family health in Nigeria, in relation to the various measures being instituted to effectively address reproductive health
Competences gained in the course of the internship included the ability to organise trainings, workshops and
intervention programmes which will help in providing solutions to prevailing public health issues in reproductive
health as well as the ability to effectively monitor and evaluate donor-funded programmes.
My sincere gratitude goes to the MacArthur Foundation and the CERHI Management Board for making my internship
programme a truly memorable one.
…Harvard T.H. Chan School of Public Health…
Dr. Michael Ezeanochie, a Master’s student in Reproductive and Family Health (Department Obstetrics and
The MSc programme in Reproductive Health aspires to train qualified individuals to meet international standards, in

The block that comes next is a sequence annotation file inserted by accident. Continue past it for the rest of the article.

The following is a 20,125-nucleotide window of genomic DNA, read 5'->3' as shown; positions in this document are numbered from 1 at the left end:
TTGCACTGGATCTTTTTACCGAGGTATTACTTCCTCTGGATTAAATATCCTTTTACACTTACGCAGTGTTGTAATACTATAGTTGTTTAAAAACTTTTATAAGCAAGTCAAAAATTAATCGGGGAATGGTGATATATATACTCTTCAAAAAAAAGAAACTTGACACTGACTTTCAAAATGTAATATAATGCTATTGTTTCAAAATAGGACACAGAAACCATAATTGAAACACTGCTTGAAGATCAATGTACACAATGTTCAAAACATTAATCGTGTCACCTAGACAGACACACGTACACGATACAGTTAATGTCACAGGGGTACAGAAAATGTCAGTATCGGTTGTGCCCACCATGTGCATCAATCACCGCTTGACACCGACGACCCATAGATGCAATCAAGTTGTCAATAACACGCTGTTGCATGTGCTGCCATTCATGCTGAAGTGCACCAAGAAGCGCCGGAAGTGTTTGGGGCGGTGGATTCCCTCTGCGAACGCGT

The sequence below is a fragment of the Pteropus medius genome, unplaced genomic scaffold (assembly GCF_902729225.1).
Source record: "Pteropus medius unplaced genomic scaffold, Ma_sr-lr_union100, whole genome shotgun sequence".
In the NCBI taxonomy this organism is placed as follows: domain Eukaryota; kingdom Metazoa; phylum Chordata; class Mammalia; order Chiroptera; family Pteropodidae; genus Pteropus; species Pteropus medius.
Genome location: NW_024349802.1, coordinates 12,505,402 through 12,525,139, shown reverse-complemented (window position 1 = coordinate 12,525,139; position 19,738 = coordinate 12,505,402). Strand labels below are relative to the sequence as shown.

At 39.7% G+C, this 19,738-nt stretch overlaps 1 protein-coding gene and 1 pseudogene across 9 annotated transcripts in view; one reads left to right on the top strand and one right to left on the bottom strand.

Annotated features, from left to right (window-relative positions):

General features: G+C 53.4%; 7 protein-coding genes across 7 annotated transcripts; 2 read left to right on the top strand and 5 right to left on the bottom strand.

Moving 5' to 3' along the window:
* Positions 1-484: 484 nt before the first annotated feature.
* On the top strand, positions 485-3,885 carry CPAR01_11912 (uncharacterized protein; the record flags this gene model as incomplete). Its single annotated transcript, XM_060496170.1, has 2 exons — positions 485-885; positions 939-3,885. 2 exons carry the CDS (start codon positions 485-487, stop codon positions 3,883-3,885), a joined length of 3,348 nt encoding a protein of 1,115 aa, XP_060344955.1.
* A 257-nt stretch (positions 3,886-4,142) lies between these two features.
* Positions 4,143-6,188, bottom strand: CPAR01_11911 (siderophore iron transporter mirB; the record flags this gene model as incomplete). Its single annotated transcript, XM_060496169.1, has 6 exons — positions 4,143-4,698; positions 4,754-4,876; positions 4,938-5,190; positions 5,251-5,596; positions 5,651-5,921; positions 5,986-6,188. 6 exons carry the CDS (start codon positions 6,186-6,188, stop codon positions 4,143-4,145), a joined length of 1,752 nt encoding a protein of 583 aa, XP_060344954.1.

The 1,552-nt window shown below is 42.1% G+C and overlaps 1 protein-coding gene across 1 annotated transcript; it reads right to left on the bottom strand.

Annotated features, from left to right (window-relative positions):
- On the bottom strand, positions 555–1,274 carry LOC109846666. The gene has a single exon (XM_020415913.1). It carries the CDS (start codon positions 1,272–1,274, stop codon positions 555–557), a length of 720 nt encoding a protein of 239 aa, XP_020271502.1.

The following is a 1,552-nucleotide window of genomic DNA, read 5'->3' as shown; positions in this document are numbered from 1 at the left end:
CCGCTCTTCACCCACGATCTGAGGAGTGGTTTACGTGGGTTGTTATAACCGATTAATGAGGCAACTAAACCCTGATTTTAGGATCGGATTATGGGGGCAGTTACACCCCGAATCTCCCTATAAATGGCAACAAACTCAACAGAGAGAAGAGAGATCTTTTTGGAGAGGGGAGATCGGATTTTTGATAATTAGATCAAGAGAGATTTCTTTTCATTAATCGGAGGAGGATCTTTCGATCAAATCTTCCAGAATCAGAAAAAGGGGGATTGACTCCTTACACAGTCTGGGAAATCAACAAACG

order to greatly impact on improving reproductive health policies and services. Using innovative components, such as
internships in industries, exchange programmes and applied research, CERHI better equips its students with field
experiences on Reproductive Health issues from a practical perspective.
I spent one month in the summer of 2017, on an internship at the Maternal Health Task Force, a project of the Women
and Health Initiative in the Department of Global Health and Population, Harvard T.H. Chan School of Public Health,
United States of America. The focus of the Project is to promote maternal health and end preventable maternal
mortality and morbidity, worldwide. My host was the Director of the Programme, Professor Ana Langer.
During my internship, I participated in several meetings, programme evaluation reports and other activities which
expanded my horizon on reproductive health issues. Of particular interest was the Caesarean Section Technical
meeting at the Harvard T.H. Chan School of Public Health, which had participants, some of who were leading
scholars in Maternal Health, drawn from around the globe as well as representatives of major donor agencies and
multilateral organisations. In the course of the meeting, we examined issues affecting the safety and quality of